How to Bury Libor for Good
It’s time for Britain to lead with a Sonia-linked gilt.
British regulators are worried that financial firms are dragging their feet over dropping Libor from financial contracts. But there's an easy remedy available to promote the benchmark interest rate's successor: the U.K. government should start issuing gilts pegged to the Sterling Overnight Index Average rate, known as Sonia.
The problems with the London Interbank Offered Rates are well-documented. There aren't enough transactions in the wholesale market anymore to generate a credible measure of borrowing costs. And the $10 billion of fines banks have paid for rigging Libor has highlighted how vulnerable the benchmark is to manipulation.
So the Financial Conduct Authority announced a year ago that it will phase out Libor by the end of 2021. But, as FCA Chief Executive Officer Andrew Bailey said on Thursday, about $170 trillion of swap contracts still rely on the suite of rates, and about a third of those mature after the scheduled demise of Libor.
“The biggest obstacle to a smooth transition is inertia, hopes that Libor will continue,” he said. “We should put all of our efforts into transitioning away from it rather than recreating some other version of it.”
The preferred replacement championed by the FCA and the Bank of England is Sonia, which is based on actual transactions – it’s the weighted average rate of all unsecured overnight sterling transactions of 25 million pounds ($33 million) or more between members of the London-based European Venues and Intermediaries Association, formerly known as the Wholesale Market Brokers' Association.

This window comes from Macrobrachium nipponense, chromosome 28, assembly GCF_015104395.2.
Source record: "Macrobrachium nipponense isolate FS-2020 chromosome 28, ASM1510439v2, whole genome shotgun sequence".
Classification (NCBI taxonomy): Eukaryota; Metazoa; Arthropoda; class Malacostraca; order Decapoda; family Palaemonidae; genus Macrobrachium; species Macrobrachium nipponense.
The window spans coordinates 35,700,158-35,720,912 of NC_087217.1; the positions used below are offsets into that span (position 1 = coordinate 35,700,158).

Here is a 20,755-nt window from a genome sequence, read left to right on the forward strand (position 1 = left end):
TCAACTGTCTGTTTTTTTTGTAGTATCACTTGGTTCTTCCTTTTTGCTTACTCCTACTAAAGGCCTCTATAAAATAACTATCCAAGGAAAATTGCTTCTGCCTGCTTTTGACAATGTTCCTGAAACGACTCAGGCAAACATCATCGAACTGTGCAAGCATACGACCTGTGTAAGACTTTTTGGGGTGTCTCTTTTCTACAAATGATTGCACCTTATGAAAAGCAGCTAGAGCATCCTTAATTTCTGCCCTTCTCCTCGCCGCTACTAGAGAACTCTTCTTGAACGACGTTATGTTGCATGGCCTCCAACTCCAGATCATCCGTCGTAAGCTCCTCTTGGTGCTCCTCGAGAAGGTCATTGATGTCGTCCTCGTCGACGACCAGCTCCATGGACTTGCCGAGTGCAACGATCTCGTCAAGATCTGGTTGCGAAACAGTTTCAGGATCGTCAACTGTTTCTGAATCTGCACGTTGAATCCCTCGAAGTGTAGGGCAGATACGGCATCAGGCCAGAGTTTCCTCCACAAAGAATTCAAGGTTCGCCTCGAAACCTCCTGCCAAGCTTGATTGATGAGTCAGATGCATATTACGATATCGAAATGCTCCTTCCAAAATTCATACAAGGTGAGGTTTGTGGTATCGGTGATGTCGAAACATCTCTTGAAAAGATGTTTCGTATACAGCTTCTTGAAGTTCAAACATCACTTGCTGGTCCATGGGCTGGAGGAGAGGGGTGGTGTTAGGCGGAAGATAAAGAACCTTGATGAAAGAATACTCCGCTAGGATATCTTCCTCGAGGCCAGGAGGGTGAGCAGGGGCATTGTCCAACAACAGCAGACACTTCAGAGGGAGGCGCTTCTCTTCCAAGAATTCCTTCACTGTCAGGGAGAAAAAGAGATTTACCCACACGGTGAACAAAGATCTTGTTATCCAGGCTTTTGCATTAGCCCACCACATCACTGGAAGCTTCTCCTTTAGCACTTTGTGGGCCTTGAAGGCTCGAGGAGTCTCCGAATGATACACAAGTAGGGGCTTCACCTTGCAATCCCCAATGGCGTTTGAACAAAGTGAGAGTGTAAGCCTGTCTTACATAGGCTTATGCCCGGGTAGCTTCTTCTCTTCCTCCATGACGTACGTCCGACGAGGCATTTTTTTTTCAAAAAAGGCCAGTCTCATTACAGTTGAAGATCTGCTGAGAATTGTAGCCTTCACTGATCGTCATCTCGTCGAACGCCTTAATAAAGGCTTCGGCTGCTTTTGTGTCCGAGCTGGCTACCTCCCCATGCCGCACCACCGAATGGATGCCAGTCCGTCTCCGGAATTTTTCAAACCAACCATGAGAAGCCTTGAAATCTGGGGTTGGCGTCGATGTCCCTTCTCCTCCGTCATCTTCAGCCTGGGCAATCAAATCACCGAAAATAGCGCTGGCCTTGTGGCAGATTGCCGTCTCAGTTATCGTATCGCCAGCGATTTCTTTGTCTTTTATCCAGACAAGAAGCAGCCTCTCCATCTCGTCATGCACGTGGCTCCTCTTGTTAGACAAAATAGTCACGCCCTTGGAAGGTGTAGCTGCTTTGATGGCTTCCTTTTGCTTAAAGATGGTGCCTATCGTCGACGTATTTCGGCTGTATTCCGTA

So why not embrace Sonia as the reference for new floating-rate gilts?
Taking the first step to encourage the capital markets to embrace innovation would, in a way, be a trip back to the future. In 1991, the U.K. pulled off a masterstroke that arguably cemented the City of London's role as the financial capital of Europe for the following decades. It sold a 10-year bond denominated in what were known as European currency units, or Ecu.
The Ecu was the synthetic predecessor to the euro. Its value was calculated by taking the 11 currencies of the countries that were then part of the European Exchange Rate Mechanism, a system designed to limit currency fluctuations, and weighting them by gross domestic product and trade.
With the U.K. firmly opposed to joining the single currency project itself, the development of a market in securities denominated in Ecu threatened to drive business to Paris and Frankfurt.
The U.K.'s sale of 2 billion Ecu of benchmark bonds – worth about $2 billion at the time – created the biggest security then available in the virtual currency. Combined with a short-dated Ecu Treasury bill program created by the Bank of England, the bond helped to ensure that the center of gravity for capital markets remained in London even after the euro's introduction in 1999.
By steering some of the 106 billion pounds of this financial year's gross debt issuance into floating-rate gilts referencing Sonia, the U.K. could kickstart the development of a market in bonds that use the new benchmark. It wouldn't solve all of the issues surrounding replacing Libor. But it would underline the U.K.'s commitment to its preferred benchmark.
Last month, the European Investment Bank sold 1 billion pounds of notes linked to Sonia, four times its initial target. It is, so far, the only bond tied to the rate after the central bank improved Sonia's calculation method in April, and came a full eight years after the EIB issued its first Sonia-linked bond.
“We've got to make sure we break that cycle of sitting on the sidelines hoping somebody else will do this and making sure it will happen,” Bailey said at his press conference on Thursday in answer to a question about the EIB initiative.
Replacing Libor is a case where charity should surely begin at home.
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